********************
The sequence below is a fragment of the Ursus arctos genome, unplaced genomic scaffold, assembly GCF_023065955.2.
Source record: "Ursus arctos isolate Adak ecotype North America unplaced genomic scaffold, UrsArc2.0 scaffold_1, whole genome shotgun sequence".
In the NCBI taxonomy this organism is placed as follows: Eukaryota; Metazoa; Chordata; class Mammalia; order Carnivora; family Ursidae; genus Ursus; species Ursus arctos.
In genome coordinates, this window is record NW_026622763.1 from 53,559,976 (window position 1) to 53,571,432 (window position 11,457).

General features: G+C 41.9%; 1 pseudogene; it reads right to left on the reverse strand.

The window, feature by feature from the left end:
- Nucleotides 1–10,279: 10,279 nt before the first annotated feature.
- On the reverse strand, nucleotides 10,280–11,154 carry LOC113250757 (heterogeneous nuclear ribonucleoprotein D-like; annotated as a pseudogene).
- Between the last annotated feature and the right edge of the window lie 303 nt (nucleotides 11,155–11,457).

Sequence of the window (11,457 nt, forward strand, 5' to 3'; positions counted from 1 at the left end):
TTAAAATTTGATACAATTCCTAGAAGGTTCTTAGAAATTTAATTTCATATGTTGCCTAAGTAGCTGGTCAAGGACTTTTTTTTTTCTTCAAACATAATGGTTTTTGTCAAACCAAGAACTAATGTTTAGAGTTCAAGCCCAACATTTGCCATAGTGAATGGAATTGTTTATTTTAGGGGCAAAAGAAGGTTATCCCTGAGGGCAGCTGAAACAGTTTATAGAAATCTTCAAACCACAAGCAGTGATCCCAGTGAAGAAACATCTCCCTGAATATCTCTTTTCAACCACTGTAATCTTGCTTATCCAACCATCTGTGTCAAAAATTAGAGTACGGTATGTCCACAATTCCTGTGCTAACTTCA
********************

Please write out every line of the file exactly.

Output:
The sequence below is a fragment of the Ursus arctos genome, unplaced genomic scaffold, assembly GCF_023065955.2.
Source record: "Ursus arctos isolate Adak ecotype North America unplaced genomic scaffold, UrsArc2.0 scaffold_1, whole genome shotgun sequence".
In the NCBI taxonomy this organism is placed as follows: Eukaryota; Metazoa; Chordata; class Mammalia; order Carnivora; family Ursidae; genus Ursus; species Ursus arctos.
In genome coordinates, this window is record NW_026622763.1 from 53,559,976 (window position 1) to 53,571,432 (window position 11,457).

General features: G+C 41.9%; 1 pseudogene; it reads right to left on the reverse strand.

The window, feature by feature from the left end:
- Nucleotides 1–10,279: 10,279 nt before the first annotated feature.
- On the reverse strand, nucleotides 10,280–11,154 carry LOC113250757 (heterogeneous nuclear ribonucleoprotein D-like; annotated as a pseudogene).
- Between the last annotated feature and the right edge of the window lie 303 nt (nucleotides 11,155–11,457).

Sequence of the window (11,457 nt, forward strand, 5' to 3'; positions counted from 1 at the left end):
TTAAAATTTGATACAATTCCTAGAAGGTTCTTAGAAATTTAATTTCATATGTTGCCTAAGTAGCTGGTCAAGGACTTTTTTTTTTCTTCAAACATAATGGTTTTTGTCAAACCAAGAACTAATGTTTAGAGTTCAAGCCCAACATTTGCCATAGTGAATGGAATTGTTTATTTTAGGGGCAAAAGAAGGTTATCCCTGAGGGCAGCTGAAACAGTTTATAGAAATCTTCAAACCACAAGCAGTGATCCCAGTGAAGAAACATCTCCCTGAATATCTCTTTTCAACCACTGTAATCTTGCTTATCCAACCATCTGTGTCAAAAATTAGAGTACGGTATGTCCACAATTCCTGTGCTAACTTCA